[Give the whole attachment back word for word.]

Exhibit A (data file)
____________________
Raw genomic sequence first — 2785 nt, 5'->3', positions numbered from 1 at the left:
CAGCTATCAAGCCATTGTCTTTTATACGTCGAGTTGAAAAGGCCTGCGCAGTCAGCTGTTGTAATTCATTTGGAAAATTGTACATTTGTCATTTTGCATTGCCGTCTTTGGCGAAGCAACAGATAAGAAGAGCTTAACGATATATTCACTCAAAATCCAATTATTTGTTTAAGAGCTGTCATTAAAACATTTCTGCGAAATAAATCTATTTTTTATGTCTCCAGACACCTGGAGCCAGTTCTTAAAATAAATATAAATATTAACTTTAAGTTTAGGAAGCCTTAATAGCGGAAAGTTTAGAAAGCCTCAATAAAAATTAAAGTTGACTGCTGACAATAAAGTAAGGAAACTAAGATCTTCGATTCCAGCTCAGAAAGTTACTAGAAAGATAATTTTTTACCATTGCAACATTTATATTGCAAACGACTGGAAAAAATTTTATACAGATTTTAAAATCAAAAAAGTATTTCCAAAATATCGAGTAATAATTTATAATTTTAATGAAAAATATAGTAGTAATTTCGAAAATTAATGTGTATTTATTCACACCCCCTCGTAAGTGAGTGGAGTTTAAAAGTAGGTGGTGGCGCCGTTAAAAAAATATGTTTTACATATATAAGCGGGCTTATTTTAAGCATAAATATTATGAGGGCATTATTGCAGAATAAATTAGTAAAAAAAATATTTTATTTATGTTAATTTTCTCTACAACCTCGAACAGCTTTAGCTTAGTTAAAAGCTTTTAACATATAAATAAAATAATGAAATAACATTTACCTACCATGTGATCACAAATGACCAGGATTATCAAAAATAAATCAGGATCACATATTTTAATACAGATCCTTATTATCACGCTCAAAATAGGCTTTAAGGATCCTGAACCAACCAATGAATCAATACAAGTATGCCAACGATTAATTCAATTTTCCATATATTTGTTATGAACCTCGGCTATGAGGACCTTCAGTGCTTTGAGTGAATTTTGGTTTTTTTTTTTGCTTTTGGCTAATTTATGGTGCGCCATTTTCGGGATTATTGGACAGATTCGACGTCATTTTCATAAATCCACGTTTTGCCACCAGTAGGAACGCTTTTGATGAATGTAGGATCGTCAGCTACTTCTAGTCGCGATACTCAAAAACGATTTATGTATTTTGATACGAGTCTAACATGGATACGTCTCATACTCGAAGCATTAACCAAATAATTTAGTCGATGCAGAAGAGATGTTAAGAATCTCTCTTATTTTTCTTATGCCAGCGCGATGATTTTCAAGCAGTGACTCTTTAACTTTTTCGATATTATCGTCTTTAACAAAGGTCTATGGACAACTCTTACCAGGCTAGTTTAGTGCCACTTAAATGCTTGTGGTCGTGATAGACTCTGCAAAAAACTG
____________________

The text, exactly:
Raw genomic sequence first — 2785 nt, 5'->3', positions numbered from 1 at the left:
CAGCTATCAAGCCATTGTCTTTTATACGTCGAGTTGAAAAGGCCTGCGCAGTCAGCTGTTGTAATTCATTTGGAAAATTGTACATTTGTCATTTTGCATTGCCGTCTTTGGCGAAGCAACAGATAAGAAGAGCTTAACGATATATTCACTCAAAATCCAATTATTTGTTTAAGAGCTGTCATTAAAACATTTCTGCGAAATAAATCTATTTTTTATGTCTCCAGACACCTGGAGCCAGTTCTTAAAATAAATATAAATATTAACTTTAAGTTTAGGAAGCCTTAATAGCGGAAAGTTTAGAAAGCCTCAATAAAAATTAAAGTTGACTGCTGACAATAAAGTAAGGAAACTAAGATCTTCGATTCCAGCTCAGAAAGTTACTAGAAAGATAATTTTTTACCATTGCAACATTTATATTGCAAACGACTGGAAAAAATTTTATACAGATTTTAAAATCAAAAAAGTATTTCCAAAATATCGAGTAATAATTTATAATTTTAATGAAAAATATAGTAGTAATTTCGAAAATTAATGTGTATTTATTCACACCCCCTCGTAAGTGAGTGGAGTTTAAAAGTAGGTGGTGGCGCCGTTAAAAAAATATGTTTTACATATATAAGCGGGCTTATTTTAAGCATAAATATTATGAGGGCATTATTGCAGAATAAATTAGTAAAAAAAATATTTTATTTATGTTAATTTTCTCTACAACCTCGAACAGCTTTAGCTTAGTTAAAAGCTTTTAACATATAAATAAAATAATGAAATAACATTTACCTACCATGTGATCACAAATGACCAGGATTATCAAAAATAAATCAGGATCACATATTTTAATACAGATCCTTATTATCACGCTCAAAATAGGCTTTAAGGATCCTGAACCAACCAATGAATCAATACAAGTATGCCAACGATTAATTCAATTTTCCATATATTTGTTATGAACCTCGGCTATGAGGACCTTCAGTGCTTTGAGTGAATTTTGGTTTTTTTTTTTGCTTTTGGCTAATTTATGGTGCGCCATTTTCGGGATTATTGGACAGATTCGACGTCATTTTCATAAATCCACGTTTTGCCACCAGTAGGAACGCTTTTGATGAATGTAGGATCGTCAGCTACTTCTAGTCGCGATACTCAAAAACGATTTATGTATTTTGATACGAGTCTAACATGGATACGTCTCATACTCGAAGCATTAACCAAATAATTTAGTCGATGCAGAAGAGATGTTAAGAATCTCTCTTATTTTTCTTATGCCAGCGCGATGATTTTCAAGCAGTGACTCTTTAACTTTTTCGATATTATCGTCTTTAACAAAGGTCTATGGACAACTCTTACCAGGCTAGTTTAGTGCCACTTAAATGCTTGTGGTCGTGATAGACTCTGCAAAAAACTG